Mennonite Poetry Home | Elmer Wiens



Here Too Long

I’ve been here too long
        on the edge of Majuba Hill looking down on Yarrow
        with my memories of Henry and Carol, John and Edmund.

Like Persephone I come here each spring
        from my California home.

Winters in Los Angeles
        Summers with Henry.

I’ve been here too long
        managing memories of Henry and his hopyards
        sustaining half a century of prohibition-business partners
        chaotic markets, paying out pickers, field and kiln workers
        tracking inventories and supplies, payables from breweries
        haggling with railroads, and dealing with the banks.

And always the lists, lists of things to do.

There was a confluence of events.

American prohibition – breweries shut – no demand for hops.

Henry went North to wide-open Canada
        stumbled onto them building the Vedder Canal
        and cheap reclaimed lake bottom for sale.

Bought a piece of bush on Yale Road for our house.

Like some Cariboo gold rush prospector
        he made a deal with New York and Oregon money
        and created the Canadian Hop Growers company
        with himself as joint owner and manager.

What was his plan?
Grow hops legally and sell to the brewery boys?
During American prohibition.
Hades of the underworld to my Persephone?

I’ve been here too long
        sorting Henry’s affairs
        drinking his collection of mini-liquors
        and getting odd looks from that handsome boy
        taking care of my yard.

Dreading John’s return; he returns; I go back.
Awkward here and there.

Henry was rough and beautiful.
Rough like the Native, Mennonite
        and Kamloops workers he hired
        awkward like an albatross on land.

Too old and not the type to attend USC
        even with my family connections.

I still want him here
        to smooth out his rough, tough edges.

Already, he has been gone too long.

What could he do?
All he knew was hops.

The Sumas Prairie and Kamloops hopyards were ours.
He called them Fuggle Gardens after the English hop variety.

After the harvest, we hunted the fields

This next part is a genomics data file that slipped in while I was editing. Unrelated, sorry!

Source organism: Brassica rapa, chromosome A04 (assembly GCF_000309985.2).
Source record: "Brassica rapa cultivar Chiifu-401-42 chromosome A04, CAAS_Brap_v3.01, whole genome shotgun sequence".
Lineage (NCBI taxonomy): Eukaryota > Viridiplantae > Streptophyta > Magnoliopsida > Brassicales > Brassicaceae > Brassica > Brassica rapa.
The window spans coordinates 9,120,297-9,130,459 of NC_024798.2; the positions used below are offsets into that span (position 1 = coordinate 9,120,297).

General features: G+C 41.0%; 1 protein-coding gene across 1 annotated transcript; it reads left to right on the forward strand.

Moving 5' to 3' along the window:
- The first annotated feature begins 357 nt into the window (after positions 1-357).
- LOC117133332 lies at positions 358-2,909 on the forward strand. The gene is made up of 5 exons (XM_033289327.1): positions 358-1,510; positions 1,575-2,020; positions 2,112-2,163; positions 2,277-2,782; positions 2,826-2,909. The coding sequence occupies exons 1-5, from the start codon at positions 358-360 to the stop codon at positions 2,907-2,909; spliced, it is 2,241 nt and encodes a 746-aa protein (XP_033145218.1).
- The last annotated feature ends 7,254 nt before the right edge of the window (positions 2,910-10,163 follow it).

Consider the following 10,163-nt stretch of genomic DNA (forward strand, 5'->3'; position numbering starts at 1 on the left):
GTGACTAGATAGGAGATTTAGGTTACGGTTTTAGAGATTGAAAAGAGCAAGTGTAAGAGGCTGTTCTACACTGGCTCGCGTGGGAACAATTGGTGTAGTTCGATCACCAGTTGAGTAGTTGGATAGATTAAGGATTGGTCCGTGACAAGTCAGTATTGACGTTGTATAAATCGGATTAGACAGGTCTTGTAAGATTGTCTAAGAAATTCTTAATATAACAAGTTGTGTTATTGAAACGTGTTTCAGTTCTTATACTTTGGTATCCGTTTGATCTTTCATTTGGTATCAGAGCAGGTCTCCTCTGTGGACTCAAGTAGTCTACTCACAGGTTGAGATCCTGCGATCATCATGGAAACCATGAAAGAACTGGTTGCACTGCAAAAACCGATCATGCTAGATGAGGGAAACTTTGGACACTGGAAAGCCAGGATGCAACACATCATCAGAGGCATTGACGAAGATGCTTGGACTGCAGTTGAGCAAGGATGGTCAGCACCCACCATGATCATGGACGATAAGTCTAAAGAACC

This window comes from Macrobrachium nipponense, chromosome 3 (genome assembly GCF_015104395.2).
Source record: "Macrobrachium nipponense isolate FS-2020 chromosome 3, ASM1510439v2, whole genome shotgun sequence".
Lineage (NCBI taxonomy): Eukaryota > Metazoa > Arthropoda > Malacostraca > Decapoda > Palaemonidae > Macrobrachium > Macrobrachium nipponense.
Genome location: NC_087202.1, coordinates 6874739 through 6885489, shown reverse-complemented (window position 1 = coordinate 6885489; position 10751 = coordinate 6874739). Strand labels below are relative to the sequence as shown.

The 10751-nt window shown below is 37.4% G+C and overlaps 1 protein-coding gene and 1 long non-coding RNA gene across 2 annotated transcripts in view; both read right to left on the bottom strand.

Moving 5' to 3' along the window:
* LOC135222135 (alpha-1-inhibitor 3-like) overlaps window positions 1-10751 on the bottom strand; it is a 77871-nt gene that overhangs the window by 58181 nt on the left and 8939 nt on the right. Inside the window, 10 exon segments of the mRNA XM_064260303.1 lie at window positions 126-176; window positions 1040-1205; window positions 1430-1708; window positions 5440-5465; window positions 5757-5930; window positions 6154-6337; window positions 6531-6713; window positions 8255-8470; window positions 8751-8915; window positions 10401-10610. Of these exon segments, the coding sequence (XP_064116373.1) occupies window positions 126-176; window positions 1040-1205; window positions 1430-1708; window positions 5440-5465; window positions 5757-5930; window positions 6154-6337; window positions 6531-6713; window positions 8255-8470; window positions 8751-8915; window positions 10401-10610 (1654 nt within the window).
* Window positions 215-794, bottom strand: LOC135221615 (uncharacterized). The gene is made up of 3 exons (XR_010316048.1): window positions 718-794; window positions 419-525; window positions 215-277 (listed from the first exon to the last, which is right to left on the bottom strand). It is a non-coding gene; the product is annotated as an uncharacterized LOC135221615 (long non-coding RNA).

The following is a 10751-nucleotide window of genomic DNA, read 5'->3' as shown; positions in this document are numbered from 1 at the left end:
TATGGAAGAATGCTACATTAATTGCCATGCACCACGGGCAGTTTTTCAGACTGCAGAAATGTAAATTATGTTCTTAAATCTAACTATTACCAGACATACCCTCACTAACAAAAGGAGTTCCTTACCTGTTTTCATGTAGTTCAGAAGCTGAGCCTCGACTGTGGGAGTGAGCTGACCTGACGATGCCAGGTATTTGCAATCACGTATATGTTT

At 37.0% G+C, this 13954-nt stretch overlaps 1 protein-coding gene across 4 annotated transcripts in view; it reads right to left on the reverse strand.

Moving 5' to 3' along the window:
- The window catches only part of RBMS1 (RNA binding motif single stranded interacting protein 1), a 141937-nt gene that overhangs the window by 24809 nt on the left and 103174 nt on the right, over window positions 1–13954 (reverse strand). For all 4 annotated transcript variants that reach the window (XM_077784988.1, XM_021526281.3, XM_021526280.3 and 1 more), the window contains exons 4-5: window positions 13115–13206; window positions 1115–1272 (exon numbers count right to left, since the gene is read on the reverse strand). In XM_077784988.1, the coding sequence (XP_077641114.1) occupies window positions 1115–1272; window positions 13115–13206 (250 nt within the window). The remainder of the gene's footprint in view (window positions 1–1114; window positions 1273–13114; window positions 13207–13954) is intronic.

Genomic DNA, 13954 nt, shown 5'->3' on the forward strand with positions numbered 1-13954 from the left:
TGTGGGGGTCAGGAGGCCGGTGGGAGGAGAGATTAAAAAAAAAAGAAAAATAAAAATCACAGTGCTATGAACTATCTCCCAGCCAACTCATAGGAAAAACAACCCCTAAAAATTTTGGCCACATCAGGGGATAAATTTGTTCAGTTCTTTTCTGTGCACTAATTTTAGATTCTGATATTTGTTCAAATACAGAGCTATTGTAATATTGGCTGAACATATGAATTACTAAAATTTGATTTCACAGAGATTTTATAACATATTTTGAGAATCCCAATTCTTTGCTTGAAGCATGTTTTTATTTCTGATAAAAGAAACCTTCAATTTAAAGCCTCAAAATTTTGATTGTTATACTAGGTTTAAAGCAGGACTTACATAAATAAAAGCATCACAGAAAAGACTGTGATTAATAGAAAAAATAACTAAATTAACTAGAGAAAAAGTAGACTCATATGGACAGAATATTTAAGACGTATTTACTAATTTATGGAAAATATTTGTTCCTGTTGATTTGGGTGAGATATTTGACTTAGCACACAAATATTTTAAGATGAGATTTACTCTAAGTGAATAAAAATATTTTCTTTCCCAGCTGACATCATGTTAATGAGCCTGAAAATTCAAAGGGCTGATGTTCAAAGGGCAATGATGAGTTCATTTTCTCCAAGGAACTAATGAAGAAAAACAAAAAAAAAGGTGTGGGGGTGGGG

for pheasants, ducks and geese
        with his arsenal of guns.

And always we need more workers.

Henry had a lucky streak.

Thanks to Eckert, the Mennonites arrived in 1930
        hungry for land and work
        willing to pick hops and hoe
        from dawn to dusk.

My Mennonite house keeper told me how desperate they were
        along with the Indians subsisting on nearby reservations.

During the war workers were scarce
        with young Chilliwack and Mennonite men
        enlisting or going off to work camps.

In Kamloops we relied on Indian hop pickers
        paying 3 cents a pound
        providing cabins, fire wood
        straw for bunks, shower baths
        rations of free potatoes
        and free hay for horses.

What else could they do?
What else could we do?

Henry was still micro-managing
        the Kamloops Hop Garden
        when he died.

He would send detailed instructions
        to his man in Kamloops
        about cleaning train cars
        before shipping bales of hops to breweries
        and putting 18 ounces of fertilizer
        on each hill for a total of 28 tons
        on 50 acres of hop fields.

Diversifying to growing potatoes
        tomatoes, and berries
        running cattle on extra land
        and raising bees.

Aristaeus to my Persephone.

What can I do now?

999 Rosalind Road
San Marino, California

© Elmer Wiens




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